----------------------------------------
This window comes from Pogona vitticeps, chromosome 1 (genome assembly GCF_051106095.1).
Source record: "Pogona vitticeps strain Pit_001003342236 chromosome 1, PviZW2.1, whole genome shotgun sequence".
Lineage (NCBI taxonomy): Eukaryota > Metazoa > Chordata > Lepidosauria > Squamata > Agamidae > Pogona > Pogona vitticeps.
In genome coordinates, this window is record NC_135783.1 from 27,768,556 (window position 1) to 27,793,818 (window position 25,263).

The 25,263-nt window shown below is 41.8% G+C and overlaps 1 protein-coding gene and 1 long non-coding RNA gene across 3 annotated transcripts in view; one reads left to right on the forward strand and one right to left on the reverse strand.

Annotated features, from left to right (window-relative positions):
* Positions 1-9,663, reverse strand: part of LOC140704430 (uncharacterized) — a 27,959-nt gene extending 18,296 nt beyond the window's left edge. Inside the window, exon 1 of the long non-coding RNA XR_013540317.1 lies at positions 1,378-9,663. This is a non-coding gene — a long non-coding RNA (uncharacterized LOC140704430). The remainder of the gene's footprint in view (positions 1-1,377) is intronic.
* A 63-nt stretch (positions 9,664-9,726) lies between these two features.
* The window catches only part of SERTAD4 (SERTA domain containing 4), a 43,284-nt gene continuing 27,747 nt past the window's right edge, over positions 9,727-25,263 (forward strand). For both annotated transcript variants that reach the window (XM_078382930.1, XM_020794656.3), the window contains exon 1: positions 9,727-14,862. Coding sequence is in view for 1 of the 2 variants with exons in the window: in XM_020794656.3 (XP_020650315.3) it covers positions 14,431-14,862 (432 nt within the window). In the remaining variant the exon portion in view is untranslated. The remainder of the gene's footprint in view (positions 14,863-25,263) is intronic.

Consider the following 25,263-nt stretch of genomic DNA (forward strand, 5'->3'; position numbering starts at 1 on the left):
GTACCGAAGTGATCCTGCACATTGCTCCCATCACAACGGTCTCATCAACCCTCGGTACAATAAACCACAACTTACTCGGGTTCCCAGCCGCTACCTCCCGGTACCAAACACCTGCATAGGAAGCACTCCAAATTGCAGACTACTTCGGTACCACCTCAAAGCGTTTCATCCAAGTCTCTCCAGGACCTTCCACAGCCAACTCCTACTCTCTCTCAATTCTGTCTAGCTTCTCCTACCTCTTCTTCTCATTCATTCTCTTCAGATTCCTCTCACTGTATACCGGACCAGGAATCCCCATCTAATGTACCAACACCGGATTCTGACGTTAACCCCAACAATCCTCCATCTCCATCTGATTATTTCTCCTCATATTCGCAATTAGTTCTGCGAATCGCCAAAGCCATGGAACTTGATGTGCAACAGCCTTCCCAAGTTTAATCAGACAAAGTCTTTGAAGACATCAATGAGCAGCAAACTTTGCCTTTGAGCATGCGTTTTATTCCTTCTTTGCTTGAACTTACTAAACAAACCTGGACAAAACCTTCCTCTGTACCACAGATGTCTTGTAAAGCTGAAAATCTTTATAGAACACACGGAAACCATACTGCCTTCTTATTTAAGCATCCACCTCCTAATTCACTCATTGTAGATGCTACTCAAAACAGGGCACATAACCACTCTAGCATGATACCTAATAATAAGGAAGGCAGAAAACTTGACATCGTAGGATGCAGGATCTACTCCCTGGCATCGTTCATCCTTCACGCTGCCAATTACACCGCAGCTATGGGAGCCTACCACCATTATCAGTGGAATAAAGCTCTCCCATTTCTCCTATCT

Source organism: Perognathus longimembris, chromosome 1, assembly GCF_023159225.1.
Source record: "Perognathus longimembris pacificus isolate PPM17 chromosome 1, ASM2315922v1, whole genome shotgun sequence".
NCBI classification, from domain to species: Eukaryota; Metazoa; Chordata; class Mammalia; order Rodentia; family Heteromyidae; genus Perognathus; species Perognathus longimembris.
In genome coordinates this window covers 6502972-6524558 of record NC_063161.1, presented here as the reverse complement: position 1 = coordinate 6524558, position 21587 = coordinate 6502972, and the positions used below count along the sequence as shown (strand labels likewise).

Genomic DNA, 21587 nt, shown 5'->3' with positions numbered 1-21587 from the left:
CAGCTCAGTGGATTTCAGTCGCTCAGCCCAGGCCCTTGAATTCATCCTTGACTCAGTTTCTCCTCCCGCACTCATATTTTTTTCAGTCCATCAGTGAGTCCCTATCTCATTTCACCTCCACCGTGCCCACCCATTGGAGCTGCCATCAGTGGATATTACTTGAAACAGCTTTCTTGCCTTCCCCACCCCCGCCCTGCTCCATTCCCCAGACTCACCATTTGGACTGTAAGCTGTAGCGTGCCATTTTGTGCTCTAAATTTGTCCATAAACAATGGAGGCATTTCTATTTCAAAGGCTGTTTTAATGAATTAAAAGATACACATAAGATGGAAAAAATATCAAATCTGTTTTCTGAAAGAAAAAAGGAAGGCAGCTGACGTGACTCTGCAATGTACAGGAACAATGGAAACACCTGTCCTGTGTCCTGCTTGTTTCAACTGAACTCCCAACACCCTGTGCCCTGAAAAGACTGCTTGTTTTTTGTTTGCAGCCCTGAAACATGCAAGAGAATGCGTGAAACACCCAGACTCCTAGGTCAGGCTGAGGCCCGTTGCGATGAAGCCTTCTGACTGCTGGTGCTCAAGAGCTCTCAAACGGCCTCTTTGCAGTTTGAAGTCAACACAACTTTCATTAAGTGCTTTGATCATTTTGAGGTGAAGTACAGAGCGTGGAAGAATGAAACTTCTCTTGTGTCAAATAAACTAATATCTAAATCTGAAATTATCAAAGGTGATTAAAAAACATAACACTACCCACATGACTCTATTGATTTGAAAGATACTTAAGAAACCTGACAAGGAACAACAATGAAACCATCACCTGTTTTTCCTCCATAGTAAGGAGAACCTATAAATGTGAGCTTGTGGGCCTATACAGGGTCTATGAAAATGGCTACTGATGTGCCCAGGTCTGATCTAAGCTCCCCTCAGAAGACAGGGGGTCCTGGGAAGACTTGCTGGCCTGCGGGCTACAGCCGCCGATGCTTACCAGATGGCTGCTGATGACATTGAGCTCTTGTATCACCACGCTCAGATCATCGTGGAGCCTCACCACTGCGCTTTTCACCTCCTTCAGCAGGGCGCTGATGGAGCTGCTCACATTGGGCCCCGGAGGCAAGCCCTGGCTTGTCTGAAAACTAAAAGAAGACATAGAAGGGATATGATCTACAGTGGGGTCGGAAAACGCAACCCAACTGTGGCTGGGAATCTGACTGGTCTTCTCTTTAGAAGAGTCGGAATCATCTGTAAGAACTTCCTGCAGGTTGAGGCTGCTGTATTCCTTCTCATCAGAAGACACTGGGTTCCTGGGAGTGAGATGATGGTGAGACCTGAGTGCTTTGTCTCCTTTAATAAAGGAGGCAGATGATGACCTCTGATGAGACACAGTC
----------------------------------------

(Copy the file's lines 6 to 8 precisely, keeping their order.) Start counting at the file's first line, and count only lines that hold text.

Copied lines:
Annotated features, from left to right (window-relative positions):
* Positions 1-9,663, reverse strand: part of LOC140704430 (uncharacterized) — a 27,959-nt gene extending 18,296 nt beyond the window's left edge. Inside the window, exon 1 of the long non-coding RNA XR_013540317.1 lies at positions 1,378-9,663. This is a non-coding gene — a long non-coding RNA (uncharacterized LOC140704430). The remainder of the gene's footprint in view (positions 1-1,377) is intronic.
* A 63-nt stretch (positions 9,664-9,726) lies between these two features.